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Haftar 'agrees' to tear up Libya-Turkey maritime deal: Greece

Libyan Gen. Khalifa Hafter, right, and Greek Foreign Minister Nikos Dendias shake hands before their meeting in Athens, Friday, Jan. 17, 2020
Libyan Gen. Khalifa Hafter, right, and Greek Foreign Minister Nikos Dendias shake hands before their meeting in Athens, Friday, Jan. 17, 2020 Copyright Copyright 2020 The Associated Press. All rights reservedThanassis Stavrakis
Copyright Copyright 2020 The Associated Press. All rights reserved
By Nikoletta KritikouAP
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The Libyan militia leader has not confirmed the claims by Greek Foreign Minister Nikos Dendias.

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Greece's government has urged General Khalifa Haftar to agree to a ceasefire in Libya and to condemn a controversial maritime boundary deal with Turkey that has provoked anger in Athens.

Greek Foreign Minister Nikos Dendias said that the government had asked Haftar, who is fighting for control of the war torn north African state against the Turkey-backed government, to "recognise the non-validity of the illegal agreements between Turkey and the (Libyan) government."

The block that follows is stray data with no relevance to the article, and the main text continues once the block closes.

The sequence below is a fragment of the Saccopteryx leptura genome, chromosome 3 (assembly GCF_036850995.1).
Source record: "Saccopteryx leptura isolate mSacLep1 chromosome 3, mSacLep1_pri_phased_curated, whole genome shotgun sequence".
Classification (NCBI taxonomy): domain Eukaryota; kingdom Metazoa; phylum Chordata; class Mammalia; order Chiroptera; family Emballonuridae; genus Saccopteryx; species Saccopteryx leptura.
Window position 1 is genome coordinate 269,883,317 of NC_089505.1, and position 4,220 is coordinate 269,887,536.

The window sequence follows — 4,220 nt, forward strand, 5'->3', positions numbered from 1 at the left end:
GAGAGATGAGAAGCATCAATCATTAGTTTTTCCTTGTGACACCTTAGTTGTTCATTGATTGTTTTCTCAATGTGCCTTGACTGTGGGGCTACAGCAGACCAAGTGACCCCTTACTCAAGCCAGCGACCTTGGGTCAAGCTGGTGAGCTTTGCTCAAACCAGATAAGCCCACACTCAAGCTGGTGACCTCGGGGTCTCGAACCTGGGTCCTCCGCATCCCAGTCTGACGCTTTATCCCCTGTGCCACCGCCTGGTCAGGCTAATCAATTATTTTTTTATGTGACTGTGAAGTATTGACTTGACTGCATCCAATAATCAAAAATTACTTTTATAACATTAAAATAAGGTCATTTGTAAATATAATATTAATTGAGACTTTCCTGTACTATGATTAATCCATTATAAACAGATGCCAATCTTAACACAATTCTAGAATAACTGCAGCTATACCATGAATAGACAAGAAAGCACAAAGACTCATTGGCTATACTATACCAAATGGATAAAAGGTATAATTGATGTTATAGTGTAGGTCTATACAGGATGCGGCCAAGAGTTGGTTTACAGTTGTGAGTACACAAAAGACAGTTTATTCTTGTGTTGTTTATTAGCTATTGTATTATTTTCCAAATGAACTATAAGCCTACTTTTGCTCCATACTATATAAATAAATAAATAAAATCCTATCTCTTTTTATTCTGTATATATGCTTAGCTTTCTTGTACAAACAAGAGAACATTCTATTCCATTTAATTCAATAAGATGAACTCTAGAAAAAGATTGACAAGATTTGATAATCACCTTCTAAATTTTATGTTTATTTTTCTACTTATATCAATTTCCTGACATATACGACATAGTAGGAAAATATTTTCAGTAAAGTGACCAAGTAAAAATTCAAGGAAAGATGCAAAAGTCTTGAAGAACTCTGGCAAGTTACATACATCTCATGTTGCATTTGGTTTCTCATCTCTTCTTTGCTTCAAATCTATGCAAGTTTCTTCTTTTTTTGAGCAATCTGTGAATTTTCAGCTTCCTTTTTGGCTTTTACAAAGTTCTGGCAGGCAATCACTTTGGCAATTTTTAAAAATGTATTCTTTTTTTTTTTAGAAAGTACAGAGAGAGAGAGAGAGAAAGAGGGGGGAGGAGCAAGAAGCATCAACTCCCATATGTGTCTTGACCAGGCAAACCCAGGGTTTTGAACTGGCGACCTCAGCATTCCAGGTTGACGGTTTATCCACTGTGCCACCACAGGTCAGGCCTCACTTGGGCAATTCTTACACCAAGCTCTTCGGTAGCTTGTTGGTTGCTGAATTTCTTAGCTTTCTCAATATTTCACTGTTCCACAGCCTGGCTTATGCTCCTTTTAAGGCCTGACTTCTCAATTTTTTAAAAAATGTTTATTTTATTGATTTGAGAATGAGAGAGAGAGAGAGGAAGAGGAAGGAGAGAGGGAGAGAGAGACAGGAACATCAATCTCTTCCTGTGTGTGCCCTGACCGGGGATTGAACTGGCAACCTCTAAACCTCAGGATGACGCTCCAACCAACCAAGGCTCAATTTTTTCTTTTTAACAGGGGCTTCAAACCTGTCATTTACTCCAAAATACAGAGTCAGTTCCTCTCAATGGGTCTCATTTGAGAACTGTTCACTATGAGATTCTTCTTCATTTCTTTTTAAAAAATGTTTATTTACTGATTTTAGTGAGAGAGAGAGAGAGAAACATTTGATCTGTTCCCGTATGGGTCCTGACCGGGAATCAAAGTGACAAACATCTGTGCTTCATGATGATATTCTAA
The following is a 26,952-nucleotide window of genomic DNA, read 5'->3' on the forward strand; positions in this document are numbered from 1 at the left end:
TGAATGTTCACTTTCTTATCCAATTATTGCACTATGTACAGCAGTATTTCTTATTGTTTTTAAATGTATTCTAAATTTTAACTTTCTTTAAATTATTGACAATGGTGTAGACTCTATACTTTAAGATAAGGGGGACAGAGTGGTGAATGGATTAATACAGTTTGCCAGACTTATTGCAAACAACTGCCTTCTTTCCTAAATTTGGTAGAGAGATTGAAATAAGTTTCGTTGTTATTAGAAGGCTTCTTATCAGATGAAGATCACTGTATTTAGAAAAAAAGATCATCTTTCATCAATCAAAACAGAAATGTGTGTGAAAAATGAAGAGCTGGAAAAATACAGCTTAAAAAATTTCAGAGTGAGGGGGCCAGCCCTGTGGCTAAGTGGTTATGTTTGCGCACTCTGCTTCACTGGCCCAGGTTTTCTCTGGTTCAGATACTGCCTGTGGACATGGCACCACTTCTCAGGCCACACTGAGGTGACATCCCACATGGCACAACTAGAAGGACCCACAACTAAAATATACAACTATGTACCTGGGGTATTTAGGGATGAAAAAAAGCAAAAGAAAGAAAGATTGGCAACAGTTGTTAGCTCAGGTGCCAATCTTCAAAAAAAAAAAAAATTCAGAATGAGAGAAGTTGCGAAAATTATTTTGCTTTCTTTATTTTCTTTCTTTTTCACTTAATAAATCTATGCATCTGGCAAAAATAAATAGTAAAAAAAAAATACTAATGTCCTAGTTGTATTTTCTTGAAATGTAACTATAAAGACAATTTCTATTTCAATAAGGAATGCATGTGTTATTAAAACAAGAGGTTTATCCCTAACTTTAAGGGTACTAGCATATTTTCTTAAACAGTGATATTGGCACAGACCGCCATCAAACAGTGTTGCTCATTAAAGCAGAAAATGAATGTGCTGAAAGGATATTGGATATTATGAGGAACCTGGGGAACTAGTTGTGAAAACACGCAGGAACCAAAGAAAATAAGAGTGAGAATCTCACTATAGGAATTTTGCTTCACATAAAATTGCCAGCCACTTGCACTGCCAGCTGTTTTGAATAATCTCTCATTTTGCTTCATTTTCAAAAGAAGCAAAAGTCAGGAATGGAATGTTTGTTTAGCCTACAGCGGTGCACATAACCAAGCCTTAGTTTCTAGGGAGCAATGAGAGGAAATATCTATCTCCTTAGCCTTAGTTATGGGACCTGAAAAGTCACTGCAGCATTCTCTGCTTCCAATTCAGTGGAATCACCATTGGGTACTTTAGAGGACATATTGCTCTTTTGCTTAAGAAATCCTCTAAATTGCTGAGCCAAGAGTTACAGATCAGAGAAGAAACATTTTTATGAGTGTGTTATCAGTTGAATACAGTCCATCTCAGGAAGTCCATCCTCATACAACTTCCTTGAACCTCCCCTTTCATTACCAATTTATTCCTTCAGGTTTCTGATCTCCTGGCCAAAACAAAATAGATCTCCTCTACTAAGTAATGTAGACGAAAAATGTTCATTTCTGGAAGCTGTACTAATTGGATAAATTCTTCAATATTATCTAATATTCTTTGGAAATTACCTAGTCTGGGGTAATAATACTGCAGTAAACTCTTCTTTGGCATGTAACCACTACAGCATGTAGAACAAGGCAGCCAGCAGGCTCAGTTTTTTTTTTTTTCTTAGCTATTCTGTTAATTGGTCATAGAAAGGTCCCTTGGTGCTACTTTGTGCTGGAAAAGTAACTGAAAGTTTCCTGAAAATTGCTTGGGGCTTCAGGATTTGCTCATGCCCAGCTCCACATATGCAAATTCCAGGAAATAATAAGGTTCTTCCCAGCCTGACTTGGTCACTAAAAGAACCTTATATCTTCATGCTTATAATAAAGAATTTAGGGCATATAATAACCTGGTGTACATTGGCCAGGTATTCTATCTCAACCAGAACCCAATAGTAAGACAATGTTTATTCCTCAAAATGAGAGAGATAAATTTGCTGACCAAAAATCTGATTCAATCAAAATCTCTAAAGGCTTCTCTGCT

Dendias was referring to a deal signed between Libya and Turkey to delineate a boundary between the two countries in the Mediterranean, giving Turkey and Libya access to an economic zone across the Mediterranean despite the objections of Greece, Egypt and Cyprus.

"l must tell you with great pleasure that the commander agreed to all of those remarks," Dendias said, adding that Greece wants Libya "to be a modern country, a modern democratic country.”

Haftar did not comment after the meeting, and headed to another meeting with Greek Prime Minister Kyriakos Mitsotakis. On Thursday, Mitsotakis said that Greece “will never accept a political solution for Libya that does not require the cancellation” of the maritime deal with Turkey.

The meeting comes two days before Haftar heads to Berlin, Germany, for a summit aimed at ending the war in Libya and attended by Vladimir Putin. On Monday, Haftar and his rival Fayez Sarraj, who heads Libya's government in Tripoli met in Moscow, but Haftar - whose rival government is based in Benghazi - declined to sign a ceasefire document.

Speaking on Friday, Turkish President Recep Tayyip Erdogan said he doubted whether Haftar would abide by a ceasefire. “This man is not a trustworthy man,” he told reporters in Istanbul. “Yesterday, they continued to bomb Tripoli.”

Euronews correspondent Apostolos Staikos is following events in Athens. To watch his report, click on the media player above.

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